The European Union has designated 19 online platforms that will be subject to the highest level of regulation in the region under the Digital Services Act (DSA). Authorities will pay close attention to the use of AI algorithms and recommendations, as well as targeted advertising on these platforms, including Google, TikTok and others.
The list is a mix of well known digital services like: Twitter, Apple’s App Store, YouTube and Alphabet’s Google Search, Facebook* and Instagram* by Meta* Platforms as well as TikTok, Snapchat and others (see the full list at the bottom of the article). The platforms listed either meet the criteria for very large online platforms (VLOP) or very large online search engines (VLOSE). The main criterion for regulation as a VLOP/VLOSE under the DSA is the presence of more than 45 million monthly active users in the EU.
The EU’s idea is to use mandatory transparency requirements for algorithms to ensure accountability – meaning regulated platforms can’t turn a blind eye to the harm of AI and recommendation algorithms, as the law also requires companies to “appropriate, proportionate and effective mitigation measures» for identified risks subject to independent review and oversight by the European Commission (supported by the recently established European Center for Algorithmic Transparency). Fines for violations can account for up to 6% of a company’s global annual revenue. Businesses have until August 25 to bring their operations into compliance with the DSA.
Among the risks they need to consider are the damage caused by AI or algorithms to fundamental rights such as: freedom of expression, civil society discourse and electoral processes, public safety and health, gender-based violence, child safety and mental health. The regulation also imposes some restrictions on micro-targeted advertising, with a ban on processing sensitive data for ad targeting or using information about children. While marketplaces have some requirements to verify the identity of sellers.
VLOPS/VLOSE users should also be provided with clear information as to why certain content is recommended to them based on the collection of their personal data. As a result, the law will put pressure on ad-supported business models like Meta.*that are based on tracking and collecting user data. Some of these platforms may not be ready for this specific DSA compliance regime. In particular, as early as November last year, the Commission warned Twitter and directly the boss of Elon Musk about “well done‘, which he must fulfill in order to comply with the rules of the bloc.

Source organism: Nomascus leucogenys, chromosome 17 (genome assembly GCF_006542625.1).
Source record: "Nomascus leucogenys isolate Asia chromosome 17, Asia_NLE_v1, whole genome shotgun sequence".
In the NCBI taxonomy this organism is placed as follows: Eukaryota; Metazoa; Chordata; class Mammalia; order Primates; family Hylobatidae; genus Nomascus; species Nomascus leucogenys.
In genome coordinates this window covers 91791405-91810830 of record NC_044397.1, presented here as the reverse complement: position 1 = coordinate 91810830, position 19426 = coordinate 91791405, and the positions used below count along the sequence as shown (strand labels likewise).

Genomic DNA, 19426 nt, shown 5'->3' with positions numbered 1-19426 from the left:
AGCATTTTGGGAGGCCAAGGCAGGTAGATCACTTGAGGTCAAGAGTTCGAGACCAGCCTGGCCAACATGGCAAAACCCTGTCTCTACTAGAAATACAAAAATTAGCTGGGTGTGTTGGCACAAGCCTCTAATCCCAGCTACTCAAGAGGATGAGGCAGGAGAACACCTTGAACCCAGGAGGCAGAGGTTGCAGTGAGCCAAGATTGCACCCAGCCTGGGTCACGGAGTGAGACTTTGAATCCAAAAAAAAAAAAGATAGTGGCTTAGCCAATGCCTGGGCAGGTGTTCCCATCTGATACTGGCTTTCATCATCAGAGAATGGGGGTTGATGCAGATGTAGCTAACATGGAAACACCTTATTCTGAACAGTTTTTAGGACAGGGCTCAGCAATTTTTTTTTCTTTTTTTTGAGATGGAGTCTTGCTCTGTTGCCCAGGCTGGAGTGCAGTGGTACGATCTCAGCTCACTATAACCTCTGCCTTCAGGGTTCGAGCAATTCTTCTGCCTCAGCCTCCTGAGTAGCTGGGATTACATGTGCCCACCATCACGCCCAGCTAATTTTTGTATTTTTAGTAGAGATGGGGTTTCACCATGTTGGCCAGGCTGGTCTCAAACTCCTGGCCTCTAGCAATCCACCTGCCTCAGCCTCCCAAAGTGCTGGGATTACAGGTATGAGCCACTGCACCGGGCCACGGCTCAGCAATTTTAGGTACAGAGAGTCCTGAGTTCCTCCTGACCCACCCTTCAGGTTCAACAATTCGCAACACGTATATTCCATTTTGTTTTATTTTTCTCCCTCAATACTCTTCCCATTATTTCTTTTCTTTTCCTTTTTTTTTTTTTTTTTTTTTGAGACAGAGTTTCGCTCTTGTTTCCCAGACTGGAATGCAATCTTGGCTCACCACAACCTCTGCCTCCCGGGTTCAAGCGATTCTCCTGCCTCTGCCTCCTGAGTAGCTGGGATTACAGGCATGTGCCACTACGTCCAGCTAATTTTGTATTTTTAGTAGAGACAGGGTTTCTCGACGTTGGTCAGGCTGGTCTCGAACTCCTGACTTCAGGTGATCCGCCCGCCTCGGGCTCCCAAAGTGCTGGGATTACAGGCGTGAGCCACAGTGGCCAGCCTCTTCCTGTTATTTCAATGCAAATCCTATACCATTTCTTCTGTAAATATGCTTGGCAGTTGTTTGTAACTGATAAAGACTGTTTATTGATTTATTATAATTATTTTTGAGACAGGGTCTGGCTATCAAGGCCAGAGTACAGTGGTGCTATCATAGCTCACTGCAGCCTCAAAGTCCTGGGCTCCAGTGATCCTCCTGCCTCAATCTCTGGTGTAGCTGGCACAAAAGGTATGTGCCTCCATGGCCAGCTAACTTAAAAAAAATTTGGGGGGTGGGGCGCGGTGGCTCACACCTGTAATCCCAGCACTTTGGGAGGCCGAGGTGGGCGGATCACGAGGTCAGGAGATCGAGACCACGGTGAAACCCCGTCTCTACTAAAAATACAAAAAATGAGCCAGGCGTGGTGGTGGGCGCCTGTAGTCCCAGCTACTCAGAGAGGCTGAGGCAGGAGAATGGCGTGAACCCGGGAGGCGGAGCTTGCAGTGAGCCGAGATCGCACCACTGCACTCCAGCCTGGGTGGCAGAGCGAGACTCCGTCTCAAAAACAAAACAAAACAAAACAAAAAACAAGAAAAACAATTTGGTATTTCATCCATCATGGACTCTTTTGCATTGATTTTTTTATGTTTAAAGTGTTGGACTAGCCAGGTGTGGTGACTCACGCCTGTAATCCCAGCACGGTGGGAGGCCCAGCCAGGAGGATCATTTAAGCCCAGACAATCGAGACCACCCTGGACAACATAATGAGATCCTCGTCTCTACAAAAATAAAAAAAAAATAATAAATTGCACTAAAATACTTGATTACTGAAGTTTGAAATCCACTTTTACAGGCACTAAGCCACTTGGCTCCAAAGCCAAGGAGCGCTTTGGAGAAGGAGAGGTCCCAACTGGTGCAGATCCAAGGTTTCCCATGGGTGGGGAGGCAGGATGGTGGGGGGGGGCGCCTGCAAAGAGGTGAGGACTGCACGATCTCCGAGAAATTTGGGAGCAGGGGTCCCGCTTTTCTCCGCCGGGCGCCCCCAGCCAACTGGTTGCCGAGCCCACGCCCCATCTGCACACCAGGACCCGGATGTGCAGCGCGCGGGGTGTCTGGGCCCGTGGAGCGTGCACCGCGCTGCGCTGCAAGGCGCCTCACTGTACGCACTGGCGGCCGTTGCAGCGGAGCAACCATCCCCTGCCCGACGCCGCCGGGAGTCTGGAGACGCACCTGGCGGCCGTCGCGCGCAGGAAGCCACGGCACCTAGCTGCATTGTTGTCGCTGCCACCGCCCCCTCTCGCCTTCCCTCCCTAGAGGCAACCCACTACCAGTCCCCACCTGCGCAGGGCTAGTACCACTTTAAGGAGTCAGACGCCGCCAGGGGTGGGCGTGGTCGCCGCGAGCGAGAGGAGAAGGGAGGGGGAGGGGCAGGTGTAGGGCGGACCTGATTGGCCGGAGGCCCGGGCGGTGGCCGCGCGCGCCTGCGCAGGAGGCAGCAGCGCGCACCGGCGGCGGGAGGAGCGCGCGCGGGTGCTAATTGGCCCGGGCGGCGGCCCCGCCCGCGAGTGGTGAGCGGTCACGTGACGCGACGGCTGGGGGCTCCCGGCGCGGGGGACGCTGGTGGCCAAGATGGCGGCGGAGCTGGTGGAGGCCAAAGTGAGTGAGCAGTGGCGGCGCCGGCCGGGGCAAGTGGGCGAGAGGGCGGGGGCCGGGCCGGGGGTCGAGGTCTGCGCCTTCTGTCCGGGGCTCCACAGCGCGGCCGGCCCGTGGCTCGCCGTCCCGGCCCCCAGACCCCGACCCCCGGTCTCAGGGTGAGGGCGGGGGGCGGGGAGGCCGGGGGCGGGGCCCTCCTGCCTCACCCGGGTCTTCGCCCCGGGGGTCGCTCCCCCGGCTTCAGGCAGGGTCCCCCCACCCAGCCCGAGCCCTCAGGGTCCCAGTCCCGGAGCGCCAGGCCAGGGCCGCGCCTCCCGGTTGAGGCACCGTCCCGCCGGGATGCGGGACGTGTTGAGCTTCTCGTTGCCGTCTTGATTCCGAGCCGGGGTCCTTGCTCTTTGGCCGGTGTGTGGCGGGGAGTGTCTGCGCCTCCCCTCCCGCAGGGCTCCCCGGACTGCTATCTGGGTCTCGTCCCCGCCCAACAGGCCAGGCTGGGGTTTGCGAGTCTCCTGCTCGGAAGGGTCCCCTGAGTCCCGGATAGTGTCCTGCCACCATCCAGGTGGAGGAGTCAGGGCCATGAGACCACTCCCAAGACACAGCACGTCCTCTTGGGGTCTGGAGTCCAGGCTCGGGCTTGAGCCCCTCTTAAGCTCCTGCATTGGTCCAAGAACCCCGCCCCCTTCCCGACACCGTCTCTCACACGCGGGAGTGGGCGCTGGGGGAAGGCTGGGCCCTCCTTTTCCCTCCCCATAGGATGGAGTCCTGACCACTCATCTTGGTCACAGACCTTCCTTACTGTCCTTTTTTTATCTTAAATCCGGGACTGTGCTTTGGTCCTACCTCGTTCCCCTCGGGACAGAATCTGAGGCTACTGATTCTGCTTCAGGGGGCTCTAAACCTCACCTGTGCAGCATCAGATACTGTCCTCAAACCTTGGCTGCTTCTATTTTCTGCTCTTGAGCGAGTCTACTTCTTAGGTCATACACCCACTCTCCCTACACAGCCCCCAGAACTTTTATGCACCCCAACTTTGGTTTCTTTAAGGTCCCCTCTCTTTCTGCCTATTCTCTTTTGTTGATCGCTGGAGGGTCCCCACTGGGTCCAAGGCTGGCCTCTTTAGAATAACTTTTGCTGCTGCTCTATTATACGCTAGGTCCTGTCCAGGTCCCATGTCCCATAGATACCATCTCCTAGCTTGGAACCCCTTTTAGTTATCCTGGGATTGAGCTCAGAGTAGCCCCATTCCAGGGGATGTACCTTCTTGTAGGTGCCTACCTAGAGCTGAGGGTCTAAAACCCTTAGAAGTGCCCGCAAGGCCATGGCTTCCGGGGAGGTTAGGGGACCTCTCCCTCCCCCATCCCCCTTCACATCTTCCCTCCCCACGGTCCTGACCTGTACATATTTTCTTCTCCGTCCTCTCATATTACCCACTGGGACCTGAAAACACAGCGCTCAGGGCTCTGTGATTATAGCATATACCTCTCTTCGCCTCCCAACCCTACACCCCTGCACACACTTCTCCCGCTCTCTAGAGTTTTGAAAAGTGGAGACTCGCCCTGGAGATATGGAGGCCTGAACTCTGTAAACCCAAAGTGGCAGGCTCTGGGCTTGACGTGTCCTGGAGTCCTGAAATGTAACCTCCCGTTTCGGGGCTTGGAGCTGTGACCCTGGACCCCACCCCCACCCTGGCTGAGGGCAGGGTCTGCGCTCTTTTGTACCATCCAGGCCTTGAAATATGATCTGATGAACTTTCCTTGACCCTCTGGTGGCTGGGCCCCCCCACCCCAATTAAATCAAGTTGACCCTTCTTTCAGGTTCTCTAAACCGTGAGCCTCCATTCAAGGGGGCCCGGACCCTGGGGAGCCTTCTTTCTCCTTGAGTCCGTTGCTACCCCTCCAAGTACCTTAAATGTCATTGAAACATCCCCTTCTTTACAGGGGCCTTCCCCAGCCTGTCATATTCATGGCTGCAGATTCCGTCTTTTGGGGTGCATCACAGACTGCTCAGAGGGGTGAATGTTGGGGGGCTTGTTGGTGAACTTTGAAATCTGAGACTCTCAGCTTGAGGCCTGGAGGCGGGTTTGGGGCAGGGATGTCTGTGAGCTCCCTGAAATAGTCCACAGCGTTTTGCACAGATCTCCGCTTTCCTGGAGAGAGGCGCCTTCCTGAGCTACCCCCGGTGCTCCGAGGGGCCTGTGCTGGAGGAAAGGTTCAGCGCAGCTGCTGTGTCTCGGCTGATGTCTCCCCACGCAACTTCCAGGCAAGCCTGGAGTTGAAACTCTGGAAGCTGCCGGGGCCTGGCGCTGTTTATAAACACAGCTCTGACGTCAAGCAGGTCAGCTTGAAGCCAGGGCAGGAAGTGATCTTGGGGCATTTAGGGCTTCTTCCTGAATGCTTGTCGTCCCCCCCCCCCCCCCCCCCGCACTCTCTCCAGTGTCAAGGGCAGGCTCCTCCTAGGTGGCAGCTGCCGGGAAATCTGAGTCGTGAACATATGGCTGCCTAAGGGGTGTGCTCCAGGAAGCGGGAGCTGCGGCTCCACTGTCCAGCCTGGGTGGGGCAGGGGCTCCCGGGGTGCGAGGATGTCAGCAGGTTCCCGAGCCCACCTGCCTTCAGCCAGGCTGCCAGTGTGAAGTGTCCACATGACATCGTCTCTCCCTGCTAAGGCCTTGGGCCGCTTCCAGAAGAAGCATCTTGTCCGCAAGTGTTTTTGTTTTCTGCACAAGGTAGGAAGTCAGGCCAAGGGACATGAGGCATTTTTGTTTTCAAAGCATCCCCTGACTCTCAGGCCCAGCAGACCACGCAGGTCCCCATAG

The Commission has suggested that a second batch of VLOP/VLOSE, regulated by the DSA, could be launched in the next few weeks. It was pointed out that the European Commission will carry out checks on some other platforms that have not confirmed their compliance with the law’s criteria.
Below is the full list of platforms under scrutiny in Europe:
- Alibaba AliExpress – Marketplace;
- Amazon Store – Marketplace;
- Apple AppStore – storage for digital content;
- Bing is a search engine;
- Booking.com is a hotel search platform;
- Facebook* – Social network;
- Google Play is a digital content store;
- Google Maps is a map service;
- Google Search – search engine;
- Google Shopping is a service for finding products in online shops;
- Instagram* – Social network;
- LinkedIn – social network;
- Pinterest is a social platform and photo hosting;
- Snapchat – social network;
- TikTok is a short video service;
- Twitter – social network;
- Wikipedia is an online library;
- YouTube – video hosting;
- Zalando is a marketplace.
* It is included in the list of public associations and religious organizations for which the court made a final decision to liquidate or ban activities on the grounds provided for in Federal Law No. 114-FZ of July 25. 2002 “On Countering Extremist Activities”.